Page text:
It is interesting that you would assume that I am misunderstood about the "ownership and origin" of fortune cookies (I am quite familiar with the history of fortune cookies), when I merely stated the fact, and it is a fact, that fortune cookies are almost exclusively served in Chinese restaurants and that lettuce is not exclusively served in Chinese restaurants - so your analogy is silly (although that last part is just my opinion). I agree that you are missing the mark with irrelevant comparisons and it strikes me as odd. Belgian waffles, french fries, and lettuce are served in a restaurants offering many varieties of cuisine. Fortune cookies are pretty much only found in Chinese restaurants, which even if it is not appropriate, is WHY people immediately associate the two - can that even be denied?

                  2. Lin-Sanity would make more sense if it were based on wacky food preferences of Lin himself. I assume that is not the case, though I may be incorrect. To me, that would make for a stronger product.

                    1. I think people should lighten up a little, Jeremy Lin is Chinese-American so what is wrong with a Fortune Cookie? I think if he was any other Asian ethnicity and they used a fortune cookie then it would be an issue.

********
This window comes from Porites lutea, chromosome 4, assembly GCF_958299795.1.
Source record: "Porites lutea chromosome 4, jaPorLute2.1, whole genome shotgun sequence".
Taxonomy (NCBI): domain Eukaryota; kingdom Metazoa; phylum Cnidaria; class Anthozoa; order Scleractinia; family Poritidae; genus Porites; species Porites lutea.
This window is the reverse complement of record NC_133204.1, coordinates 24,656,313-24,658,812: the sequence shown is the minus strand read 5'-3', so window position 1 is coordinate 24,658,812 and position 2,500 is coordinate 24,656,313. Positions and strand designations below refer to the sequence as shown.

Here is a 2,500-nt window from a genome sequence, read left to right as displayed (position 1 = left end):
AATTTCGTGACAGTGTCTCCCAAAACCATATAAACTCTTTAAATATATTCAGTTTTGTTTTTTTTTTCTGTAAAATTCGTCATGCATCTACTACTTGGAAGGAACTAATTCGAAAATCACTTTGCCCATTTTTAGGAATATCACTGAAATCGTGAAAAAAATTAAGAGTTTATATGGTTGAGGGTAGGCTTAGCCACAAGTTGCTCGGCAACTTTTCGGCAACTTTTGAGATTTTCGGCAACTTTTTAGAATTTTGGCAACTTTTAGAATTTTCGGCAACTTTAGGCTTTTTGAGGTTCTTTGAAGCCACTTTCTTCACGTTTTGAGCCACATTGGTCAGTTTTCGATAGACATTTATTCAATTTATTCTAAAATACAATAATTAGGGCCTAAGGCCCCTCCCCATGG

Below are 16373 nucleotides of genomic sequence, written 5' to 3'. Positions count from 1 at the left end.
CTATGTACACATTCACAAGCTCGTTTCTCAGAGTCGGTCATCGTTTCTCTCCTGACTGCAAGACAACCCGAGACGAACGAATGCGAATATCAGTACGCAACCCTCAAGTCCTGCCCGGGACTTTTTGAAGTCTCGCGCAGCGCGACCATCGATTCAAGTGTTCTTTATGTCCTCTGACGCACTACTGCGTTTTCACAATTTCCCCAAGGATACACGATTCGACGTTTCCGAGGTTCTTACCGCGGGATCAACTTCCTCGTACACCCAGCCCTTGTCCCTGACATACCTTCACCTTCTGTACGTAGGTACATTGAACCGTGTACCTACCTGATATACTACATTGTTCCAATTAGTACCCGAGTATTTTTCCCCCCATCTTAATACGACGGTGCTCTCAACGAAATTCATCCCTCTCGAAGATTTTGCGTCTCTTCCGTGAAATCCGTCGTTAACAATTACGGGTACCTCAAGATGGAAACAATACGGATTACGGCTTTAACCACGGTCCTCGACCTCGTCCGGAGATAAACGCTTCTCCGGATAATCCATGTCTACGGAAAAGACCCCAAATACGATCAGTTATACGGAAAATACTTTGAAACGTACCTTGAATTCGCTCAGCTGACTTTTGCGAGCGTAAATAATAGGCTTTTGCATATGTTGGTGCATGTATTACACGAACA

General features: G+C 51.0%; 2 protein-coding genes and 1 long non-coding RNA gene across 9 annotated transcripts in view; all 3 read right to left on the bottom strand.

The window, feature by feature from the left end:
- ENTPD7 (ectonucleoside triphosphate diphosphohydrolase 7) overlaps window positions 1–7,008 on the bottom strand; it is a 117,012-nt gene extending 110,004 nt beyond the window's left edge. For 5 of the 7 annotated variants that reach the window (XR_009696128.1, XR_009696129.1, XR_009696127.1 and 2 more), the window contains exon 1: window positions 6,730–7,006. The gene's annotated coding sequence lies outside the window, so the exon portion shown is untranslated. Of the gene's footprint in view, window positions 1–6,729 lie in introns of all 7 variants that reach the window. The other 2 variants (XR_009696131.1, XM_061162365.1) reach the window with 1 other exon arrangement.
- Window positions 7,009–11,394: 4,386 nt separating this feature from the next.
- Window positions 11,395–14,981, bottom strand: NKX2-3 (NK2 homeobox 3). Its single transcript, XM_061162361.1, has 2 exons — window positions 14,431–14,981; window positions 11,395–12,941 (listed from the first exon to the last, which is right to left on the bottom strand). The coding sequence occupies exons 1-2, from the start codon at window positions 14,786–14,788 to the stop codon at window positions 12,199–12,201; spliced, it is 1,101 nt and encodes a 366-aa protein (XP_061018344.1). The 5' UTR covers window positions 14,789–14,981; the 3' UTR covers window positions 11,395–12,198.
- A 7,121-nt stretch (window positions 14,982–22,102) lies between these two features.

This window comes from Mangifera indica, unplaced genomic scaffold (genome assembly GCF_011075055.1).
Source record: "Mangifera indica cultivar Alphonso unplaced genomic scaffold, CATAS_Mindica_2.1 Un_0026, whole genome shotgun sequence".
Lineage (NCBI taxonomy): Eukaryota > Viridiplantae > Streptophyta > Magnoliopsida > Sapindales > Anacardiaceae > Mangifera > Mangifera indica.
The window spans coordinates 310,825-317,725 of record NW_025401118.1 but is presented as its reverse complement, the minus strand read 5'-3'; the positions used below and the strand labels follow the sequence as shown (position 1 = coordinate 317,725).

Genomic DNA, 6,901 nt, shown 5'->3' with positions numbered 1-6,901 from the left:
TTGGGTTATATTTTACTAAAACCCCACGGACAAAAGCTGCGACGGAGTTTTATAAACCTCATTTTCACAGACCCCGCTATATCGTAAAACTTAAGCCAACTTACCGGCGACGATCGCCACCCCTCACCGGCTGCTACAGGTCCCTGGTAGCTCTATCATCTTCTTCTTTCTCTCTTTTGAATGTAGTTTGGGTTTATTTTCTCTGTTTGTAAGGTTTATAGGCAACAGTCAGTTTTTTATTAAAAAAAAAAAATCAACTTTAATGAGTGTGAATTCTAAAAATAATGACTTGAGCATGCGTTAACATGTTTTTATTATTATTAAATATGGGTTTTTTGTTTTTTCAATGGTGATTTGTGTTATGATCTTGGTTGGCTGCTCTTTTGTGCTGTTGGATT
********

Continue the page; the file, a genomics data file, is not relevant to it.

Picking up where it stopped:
26 Replies
                      1. re: gmk1322

                        Because of course all Chinese Americans like fortune cookies? Why go with stereotypes?

                        1. re: PenskeFan

                          "Because of course all Chinese Americans like fortune cookies? Why go with stereotypes?"

                          Fortune cookies are served at EVERY Chinese restaurant I've ever been to and I believe the staff and owners of those restaurants were all CHINESE. I'm not saying every Chinese person likes fortune cookies. I'm just pointing out that they are part of the Chinese-American cuisine, like it or not. Why is everyone so upset about this? Talk about going out of the way to be politically correct. Like I said earlier, would people be outraged if B&J made an ice cream for a famous Italian-American, say Robert De Niro, and they included bits of canolli shell in it?

                          1. re: ttoommyy

                            Is Lin a restauranteur? He plays basketball.

                            Would people be upset if they made a watermelon flavored ice cream for Obama ? You bet they would, and they should. and if some right leaning group did that instead of progressives like Ben and Jerry, the outrage would have reached a fever pitch by now.

                            Remember when a cafeteria served Fried Chicken on Martin Luther King's day? There was certainly outrage then. Are racial stereotypes only wrong for one race, or are they in poor taste for all races?

                            I am not outraged, I am merely saying it is wrong and people need to be consistent. Either stereotypes are wrong for everyone, or they are fine. And that includes Cannoli, unless of course, DeNiro said that he loves cannoli shell in ice cream?

                            1. re: PenskeFan

                              "I am not outraged, I am merely saying it is wrong and people need to be consistent. Either stereotypes are wrong for everyone, or they are fine."